Stephen King’s “11/22/63”.

My blogger friend Thingy mentioned reading and enjoying Stephen King’s novel 11/22/63 awhile back.  I’d never read any books by him, so I decided to give it a try.  I’ll try not to spoil it here, but it’s about time-travel and the unintended side-effects thereof.

It’s quite good, all in all.  You can tell he made an effort to research the styles and vernacular of the 1960s, and he also does a pretty good job of presenting  both the good and the bad aspects of that era.  There was also a lot of the hint-don’t-tell kind of cosmic horror in certain parts that I really liked.

The ending was a bit weaker though still good.  Again, without giving away too much, there was a part of it that reminded of the book A Clockwork Orange, and that felt kind of cliched.  The ending was… I guess, “bittersweet” is probably the best word for it.

I might analyze it more in-depth later, but for now, I just want to recommend reading it.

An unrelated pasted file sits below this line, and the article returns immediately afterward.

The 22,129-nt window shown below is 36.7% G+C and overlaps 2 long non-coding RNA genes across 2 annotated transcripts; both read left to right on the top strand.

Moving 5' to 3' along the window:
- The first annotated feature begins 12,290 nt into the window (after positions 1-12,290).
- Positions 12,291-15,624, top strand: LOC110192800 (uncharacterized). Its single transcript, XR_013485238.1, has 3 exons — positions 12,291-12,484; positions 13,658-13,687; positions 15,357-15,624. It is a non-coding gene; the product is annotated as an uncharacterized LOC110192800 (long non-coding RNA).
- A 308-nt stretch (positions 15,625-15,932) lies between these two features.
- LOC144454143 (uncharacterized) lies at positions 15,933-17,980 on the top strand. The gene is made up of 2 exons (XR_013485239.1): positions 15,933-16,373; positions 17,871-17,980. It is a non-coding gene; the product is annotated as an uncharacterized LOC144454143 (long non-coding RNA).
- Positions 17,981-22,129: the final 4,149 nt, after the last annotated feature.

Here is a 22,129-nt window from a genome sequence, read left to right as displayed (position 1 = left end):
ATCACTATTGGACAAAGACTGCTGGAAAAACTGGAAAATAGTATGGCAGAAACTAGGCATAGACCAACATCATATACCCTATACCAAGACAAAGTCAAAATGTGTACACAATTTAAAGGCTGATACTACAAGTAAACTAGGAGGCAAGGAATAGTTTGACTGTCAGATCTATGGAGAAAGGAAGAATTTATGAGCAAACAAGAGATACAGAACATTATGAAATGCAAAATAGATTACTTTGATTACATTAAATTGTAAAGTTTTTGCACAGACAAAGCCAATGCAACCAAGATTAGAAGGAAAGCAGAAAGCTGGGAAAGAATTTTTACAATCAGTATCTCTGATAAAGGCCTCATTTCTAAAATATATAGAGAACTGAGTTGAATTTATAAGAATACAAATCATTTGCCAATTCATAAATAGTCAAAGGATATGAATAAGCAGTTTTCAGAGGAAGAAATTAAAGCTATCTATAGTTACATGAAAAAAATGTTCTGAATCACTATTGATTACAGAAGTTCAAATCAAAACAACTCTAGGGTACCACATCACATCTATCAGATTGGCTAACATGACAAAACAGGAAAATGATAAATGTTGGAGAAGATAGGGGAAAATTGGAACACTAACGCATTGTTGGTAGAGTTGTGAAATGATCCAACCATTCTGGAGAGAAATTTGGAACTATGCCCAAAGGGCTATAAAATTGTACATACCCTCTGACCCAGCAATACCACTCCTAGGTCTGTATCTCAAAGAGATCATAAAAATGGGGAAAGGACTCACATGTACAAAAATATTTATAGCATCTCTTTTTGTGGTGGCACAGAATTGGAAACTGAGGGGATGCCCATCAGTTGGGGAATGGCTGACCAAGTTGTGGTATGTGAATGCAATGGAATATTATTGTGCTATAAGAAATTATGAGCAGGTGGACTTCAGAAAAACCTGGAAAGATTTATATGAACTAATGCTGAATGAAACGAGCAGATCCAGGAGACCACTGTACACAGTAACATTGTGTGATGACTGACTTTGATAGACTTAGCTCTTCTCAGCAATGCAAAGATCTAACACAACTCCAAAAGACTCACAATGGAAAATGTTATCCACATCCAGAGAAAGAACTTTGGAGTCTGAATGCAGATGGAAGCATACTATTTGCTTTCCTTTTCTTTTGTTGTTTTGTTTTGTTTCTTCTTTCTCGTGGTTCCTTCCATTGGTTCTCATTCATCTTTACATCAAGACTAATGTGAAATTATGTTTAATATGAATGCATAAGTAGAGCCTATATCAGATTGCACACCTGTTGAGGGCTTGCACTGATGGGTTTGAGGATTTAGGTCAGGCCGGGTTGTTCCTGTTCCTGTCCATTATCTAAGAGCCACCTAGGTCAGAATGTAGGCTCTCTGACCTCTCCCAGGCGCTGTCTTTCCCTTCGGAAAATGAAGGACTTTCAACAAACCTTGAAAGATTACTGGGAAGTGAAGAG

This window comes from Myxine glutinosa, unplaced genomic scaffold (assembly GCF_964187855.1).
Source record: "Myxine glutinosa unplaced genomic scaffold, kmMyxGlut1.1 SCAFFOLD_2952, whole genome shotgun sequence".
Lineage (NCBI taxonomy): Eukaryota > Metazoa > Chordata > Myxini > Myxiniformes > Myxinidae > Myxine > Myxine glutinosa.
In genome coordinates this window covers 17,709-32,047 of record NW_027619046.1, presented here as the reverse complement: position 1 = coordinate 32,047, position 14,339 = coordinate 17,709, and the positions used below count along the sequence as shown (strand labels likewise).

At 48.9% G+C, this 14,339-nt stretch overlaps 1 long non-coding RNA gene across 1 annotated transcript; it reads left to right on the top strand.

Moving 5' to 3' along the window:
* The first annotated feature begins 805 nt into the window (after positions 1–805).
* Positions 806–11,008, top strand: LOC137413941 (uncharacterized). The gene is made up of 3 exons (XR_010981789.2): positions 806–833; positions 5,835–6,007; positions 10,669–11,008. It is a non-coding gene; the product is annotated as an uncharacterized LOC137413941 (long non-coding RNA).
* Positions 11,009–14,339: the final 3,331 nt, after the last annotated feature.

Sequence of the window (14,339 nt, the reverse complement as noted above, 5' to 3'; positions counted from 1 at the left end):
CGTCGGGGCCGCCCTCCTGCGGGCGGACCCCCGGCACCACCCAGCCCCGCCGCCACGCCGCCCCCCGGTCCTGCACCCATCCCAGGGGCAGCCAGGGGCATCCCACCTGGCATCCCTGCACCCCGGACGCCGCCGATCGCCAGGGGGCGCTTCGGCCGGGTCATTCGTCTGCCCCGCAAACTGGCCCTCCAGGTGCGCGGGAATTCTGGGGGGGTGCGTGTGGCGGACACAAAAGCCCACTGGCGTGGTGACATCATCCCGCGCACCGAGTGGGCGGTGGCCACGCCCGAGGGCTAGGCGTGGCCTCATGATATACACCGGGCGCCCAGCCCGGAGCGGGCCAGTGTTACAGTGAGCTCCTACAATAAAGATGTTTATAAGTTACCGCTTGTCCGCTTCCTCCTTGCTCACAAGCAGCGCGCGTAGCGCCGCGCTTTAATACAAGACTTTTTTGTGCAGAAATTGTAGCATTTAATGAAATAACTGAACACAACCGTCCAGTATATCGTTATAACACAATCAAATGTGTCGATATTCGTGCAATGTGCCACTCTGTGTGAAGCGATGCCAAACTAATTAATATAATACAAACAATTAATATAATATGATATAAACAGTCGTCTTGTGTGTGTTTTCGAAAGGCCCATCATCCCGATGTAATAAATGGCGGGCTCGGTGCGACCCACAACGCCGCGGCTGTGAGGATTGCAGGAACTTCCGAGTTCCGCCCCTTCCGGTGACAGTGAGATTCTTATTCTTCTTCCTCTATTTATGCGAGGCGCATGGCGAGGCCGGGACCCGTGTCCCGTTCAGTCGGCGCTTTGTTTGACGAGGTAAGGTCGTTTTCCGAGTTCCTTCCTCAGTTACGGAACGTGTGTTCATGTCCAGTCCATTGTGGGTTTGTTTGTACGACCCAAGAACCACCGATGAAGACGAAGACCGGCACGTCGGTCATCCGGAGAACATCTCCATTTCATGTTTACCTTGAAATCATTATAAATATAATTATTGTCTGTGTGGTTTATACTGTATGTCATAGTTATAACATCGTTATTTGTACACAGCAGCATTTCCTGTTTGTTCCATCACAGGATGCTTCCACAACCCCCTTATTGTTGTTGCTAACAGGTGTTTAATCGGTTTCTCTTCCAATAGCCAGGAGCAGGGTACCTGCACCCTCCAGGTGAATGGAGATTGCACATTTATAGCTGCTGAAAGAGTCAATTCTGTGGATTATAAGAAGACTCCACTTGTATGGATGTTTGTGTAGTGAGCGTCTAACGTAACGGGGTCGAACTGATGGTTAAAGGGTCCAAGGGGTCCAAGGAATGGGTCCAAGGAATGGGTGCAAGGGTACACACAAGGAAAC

1. Finally! All his endings are weak. Maybe he gets tired, I’m not sure, but I think he did a decent job, all in all. Hmm…Clockwork Orange cliche??

    1. Maybe that’s the wrong word… or the wrong book. I guess what I meant to say was that it seems to me like there are a lot of dystopian stories about “young hooligans running amok and destroying society” and King seemed to be using that idea a bit towards the end, when the main character sees what he’s done.

      Still, with as big a story as he had, it would be hard to pull off a totally satisfactory ending. I think he did a pretty good job.

  2. Stephen King writes surprisingly good fiction. I was surprised, anyways, the first couple times I read him. But he presents his material intelligently, with clear evidence of research, and with a lot of personality.

    Two of his books I particularly enjoyed: Christine and The Stand.

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